The image of this sculpture strikes you straight away. It was known to have been well received by a number of significant patrons which would help him to find new opportunities in the future. Specifically, Lorenzo de' Medici spotted the piece, which was originally just a copy of an ancient artwork, and instructed Michelangelo to make some adjustments to suit his own tastes. The speed and accuracy that was then delivered by this young sculptor shocked him, and immediately convinced him of the potential of this young man. Medici commented on the teeth being too perfect for an old satyr, which the young student immediately accepted and provided a work around there and then. There was no sign of the arrogance or diva-like attitude that Michelangelo would develop later in life, as demonstrated by some of these quotes from his career.
The Faun itself is a well known item from Roman mythology, with it being a half human–half goat creature that is depicted in a variety of ways, depending on the taste of each artist at the time. They can be found in both painting and sculpture and the balance of dominance between human and goat features can vary considerably. In this case, Michelangelo put together a frightening creature that appears almost like something from a nightmare, as its piercing stare and evil grin penetrate your mind. Sadly, the original head designed by Michelangelo has been lost and is highly unlikely to ever be recovered. A similar version has since been stolen and that for a long time was believed to have been the original that the Medici came across within an art school all those many centuries ago.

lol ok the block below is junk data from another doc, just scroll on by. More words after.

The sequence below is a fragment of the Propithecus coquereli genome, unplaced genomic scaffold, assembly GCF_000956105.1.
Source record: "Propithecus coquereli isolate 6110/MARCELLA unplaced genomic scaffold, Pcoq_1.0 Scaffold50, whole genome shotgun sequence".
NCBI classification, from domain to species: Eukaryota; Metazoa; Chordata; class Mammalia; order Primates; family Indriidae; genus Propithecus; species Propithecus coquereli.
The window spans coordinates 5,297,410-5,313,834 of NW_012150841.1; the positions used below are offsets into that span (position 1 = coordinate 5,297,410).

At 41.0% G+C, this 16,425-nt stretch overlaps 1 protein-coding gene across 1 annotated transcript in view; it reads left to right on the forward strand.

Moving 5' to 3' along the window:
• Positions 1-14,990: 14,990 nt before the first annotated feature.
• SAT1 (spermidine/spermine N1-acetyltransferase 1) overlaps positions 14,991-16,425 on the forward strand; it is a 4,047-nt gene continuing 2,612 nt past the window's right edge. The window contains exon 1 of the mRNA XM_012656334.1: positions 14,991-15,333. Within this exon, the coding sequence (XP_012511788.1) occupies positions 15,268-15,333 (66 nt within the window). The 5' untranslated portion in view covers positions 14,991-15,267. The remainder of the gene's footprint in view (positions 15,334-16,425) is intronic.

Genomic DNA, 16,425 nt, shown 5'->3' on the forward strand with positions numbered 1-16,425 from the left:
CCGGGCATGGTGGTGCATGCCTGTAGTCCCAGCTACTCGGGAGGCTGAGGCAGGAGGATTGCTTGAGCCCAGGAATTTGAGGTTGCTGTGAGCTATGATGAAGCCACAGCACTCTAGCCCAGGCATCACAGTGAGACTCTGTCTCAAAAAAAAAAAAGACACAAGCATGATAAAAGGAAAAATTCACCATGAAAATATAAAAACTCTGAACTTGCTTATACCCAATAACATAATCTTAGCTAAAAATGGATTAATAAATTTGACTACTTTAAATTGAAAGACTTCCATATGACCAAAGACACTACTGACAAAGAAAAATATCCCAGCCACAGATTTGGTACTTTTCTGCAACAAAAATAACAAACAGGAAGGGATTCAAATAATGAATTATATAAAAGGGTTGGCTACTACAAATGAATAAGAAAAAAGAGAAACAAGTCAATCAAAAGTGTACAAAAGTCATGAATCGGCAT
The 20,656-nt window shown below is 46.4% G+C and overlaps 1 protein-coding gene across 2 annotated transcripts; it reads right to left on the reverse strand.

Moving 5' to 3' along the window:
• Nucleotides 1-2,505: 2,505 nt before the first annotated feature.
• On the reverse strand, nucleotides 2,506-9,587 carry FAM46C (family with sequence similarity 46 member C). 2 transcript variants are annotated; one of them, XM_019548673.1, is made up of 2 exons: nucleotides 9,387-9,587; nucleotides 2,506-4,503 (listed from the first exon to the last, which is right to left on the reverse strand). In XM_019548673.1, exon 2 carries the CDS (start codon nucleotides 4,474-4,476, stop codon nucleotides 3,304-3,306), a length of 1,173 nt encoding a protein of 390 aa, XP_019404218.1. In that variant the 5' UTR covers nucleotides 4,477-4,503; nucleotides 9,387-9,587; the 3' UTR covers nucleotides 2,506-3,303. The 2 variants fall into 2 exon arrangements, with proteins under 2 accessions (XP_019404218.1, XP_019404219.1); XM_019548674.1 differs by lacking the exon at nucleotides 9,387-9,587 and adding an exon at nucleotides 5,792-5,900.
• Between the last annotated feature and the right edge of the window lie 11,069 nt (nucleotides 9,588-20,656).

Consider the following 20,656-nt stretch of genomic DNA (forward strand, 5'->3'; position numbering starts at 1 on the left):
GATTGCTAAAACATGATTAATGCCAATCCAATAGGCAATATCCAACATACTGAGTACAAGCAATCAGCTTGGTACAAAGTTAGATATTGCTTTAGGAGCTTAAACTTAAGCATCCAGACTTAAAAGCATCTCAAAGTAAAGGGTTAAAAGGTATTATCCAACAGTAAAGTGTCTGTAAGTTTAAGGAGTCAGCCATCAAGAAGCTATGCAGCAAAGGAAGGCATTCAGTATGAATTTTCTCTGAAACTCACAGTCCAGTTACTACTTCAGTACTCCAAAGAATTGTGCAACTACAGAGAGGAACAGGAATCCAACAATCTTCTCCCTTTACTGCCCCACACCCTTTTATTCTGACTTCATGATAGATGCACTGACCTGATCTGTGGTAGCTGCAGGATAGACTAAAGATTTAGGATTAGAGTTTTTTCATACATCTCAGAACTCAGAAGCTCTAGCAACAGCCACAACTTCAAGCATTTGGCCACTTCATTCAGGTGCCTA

The original sculpture would today serve as an ideal artwork for research in order to learn more about his early development. Sadly, this is not possible, but enough other items from his career are available in order to provide an exhaustive survey of his early years as talent were starting to meet technical experience for the first time, and this young man would also start to come out of his shell a little more and then become the awkward character that he was in later years. The faun itself represents the protection of the countryside, both of the animals and also the natural surroundings. Greek and Roman mythology would frequently create characters that were a merge of two different species and these could then easily hold multiple symbolic values. There were also themes of fertility attached to it eventually, whilst artists would slowly reduce its goat-features and concentrate more on its link to humanity.